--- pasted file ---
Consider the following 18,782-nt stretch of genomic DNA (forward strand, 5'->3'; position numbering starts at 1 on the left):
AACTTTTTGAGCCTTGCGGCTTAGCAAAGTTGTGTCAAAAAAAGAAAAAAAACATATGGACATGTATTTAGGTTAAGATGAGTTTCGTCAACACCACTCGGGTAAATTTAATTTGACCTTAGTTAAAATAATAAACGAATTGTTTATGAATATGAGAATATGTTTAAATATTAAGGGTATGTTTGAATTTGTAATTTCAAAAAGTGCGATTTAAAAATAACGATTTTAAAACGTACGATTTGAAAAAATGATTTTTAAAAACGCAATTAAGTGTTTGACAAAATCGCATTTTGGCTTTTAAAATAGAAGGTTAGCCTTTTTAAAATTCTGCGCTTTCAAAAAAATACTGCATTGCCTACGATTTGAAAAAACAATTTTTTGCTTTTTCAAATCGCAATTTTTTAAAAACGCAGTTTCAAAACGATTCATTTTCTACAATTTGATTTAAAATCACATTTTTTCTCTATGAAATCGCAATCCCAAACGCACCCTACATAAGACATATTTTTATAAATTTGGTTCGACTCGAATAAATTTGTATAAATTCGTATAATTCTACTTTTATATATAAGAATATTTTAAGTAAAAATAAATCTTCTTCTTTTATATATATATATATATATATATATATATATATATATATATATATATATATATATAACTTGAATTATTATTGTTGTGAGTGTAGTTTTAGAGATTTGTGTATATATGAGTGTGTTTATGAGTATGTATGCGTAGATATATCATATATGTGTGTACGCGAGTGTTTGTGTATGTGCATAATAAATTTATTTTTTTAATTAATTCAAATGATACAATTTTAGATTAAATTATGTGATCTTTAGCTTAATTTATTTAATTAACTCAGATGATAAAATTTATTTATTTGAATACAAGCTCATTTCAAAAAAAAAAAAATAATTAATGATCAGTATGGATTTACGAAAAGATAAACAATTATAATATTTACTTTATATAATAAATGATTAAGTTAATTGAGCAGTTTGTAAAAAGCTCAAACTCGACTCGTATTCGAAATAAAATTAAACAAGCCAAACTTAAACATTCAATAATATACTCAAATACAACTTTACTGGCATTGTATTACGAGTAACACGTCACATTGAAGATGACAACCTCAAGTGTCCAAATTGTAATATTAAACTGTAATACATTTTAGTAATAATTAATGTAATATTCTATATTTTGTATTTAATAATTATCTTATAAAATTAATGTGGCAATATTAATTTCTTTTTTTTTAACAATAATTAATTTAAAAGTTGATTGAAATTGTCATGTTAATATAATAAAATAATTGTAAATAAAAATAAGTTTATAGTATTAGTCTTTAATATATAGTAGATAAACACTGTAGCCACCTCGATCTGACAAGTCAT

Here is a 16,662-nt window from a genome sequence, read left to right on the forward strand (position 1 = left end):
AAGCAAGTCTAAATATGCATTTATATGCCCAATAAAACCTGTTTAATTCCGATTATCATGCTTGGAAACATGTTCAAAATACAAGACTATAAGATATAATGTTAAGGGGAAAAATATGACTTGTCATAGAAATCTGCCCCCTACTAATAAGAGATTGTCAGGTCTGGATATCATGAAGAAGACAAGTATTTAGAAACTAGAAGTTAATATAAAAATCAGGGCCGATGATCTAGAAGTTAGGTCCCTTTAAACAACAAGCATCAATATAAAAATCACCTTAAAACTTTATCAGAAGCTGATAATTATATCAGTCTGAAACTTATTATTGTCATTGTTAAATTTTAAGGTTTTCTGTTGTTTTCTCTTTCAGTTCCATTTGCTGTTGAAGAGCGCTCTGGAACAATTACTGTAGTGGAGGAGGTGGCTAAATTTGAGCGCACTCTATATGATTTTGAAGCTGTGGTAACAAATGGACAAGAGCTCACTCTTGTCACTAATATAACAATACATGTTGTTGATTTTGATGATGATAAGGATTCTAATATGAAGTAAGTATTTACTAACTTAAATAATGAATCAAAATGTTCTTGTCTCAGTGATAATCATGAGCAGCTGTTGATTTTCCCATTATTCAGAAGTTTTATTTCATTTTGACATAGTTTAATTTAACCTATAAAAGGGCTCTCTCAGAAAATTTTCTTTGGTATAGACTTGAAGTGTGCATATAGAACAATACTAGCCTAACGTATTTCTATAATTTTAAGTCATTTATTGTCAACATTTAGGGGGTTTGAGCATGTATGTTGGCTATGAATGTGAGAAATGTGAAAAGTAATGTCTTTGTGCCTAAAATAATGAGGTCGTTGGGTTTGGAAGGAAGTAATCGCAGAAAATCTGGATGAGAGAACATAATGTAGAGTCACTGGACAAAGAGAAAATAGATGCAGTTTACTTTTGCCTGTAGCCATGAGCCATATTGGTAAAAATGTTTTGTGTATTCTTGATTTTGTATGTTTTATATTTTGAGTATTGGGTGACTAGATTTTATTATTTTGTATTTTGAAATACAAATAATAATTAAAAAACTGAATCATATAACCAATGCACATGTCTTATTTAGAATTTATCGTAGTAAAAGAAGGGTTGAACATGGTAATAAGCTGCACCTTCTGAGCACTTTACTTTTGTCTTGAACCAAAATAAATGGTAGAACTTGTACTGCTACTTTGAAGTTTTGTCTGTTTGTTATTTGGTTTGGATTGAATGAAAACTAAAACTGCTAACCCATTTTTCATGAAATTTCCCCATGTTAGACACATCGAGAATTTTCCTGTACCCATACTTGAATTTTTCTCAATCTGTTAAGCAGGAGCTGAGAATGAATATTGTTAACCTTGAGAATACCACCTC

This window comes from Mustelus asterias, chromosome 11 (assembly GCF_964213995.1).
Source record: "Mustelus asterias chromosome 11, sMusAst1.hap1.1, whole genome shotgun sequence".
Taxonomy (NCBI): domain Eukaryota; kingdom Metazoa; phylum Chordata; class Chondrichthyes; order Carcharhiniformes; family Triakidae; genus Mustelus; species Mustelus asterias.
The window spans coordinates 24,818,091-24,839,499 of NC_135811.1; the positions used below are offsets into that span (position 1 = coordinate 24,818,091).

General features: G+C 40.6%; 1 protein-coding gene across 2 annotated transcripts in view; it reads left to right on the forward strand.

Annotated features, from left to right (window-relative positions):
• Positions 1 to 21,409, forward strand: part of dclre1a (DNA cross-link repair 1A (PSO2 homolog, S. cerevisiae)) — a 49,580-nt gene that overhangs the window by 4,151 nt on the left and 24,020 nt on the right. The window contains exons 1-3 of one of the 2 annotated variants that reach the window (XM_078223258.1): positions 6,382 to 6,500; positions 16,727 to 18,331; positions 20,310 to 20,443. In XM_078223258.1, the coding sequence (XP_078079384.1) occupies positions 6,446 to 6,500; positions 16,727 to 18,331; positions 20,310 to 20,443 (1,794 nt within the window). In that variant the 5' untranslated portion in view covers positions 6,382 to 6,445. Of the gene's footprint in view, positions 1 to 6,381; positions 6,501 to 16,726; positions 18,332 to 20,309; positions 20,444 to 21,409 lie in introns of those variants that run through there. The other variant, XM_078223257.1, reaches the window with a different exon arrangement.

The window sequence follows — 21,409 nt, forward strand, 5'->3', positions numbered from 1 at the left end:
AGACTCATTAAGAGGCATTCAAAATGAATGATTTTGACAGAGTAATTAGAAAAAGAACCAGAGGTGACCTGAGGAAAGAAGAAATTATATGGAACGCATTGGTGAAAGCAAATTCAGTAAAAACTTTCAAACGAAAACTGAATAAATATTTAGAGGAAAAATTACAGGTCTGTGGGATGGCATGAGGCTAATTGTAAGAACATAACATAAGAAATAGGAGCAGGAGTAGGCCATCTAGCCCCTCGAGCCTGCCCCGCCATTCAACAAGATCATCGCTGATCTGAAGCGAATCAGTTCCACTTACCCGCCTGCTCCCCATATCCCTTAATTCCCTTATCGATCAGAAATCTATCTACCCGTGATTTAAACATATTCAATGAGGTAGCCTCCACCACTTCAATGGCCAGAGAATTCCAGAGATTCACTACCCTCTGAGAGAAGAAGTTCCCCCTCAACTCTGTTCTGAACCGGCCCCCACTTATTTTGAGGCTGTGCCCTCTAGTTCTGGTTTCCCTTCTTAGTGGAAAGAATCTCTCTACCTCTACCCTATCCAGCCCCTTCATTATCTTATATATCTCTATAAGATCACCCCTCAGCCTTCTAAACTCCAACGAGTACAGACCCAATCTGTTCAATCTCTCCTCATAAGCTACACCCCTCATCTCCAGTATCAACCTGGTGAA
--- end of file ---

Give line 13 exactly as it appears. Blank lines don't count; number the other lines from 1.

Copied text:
AGACTCATTAAGAGGCATTCAAAATGAATGATTTTGACAGAGTAATTAGAAAAAGAACCAGAGGTGACCTGAGGAAAGAAGAAATTATATGGAACGCATTGGTGAAAGCAAATTCAGTAAAAACTTTCAAACGAAAACTGAATAAATATTTAGAGGAAAAATTACAGGTCTGTGGGATGGCATGAGGCTAATTGTAAGAACATAACATAAGAAATAGGAGCAGGAGTAGGCCATCTAGCCCCTCGAGCCTGCCCCGCCATTCAACAAGATCATCGCTGATCTGAAGCGAATCAGTTCCACTTACCCGCCTGCTCCCCATATCCCTTAATTCCCTTATCGATCAGAAATCTATCTACCCGTGATTTAAACATATTCAATGAGGTAGCCTCCACCACTTCAATGGCCAGAGAATTCCAGAGATTCACTACCCTCTGAGAGAAGAAGTTCCCCCTCAACTCTGTTCTGAACCGGCCCCCACTTATTTTGAGGCTGTGCCCTCTAGTTCTGGTTTCCCTTCTTAGTGGAAAGAATCTCTCTACCTCTACCCTATCCAGCCCCTTCATTATCTTATATATCTCTATAAGATCACCCCTCAGCCTTCTAAACTCCAACGAGTACAGACCCAATCTGTTCAATCTCTCCTCATAAGCTACACCCCTCATCTCCAGTATCAACCTGGTGAA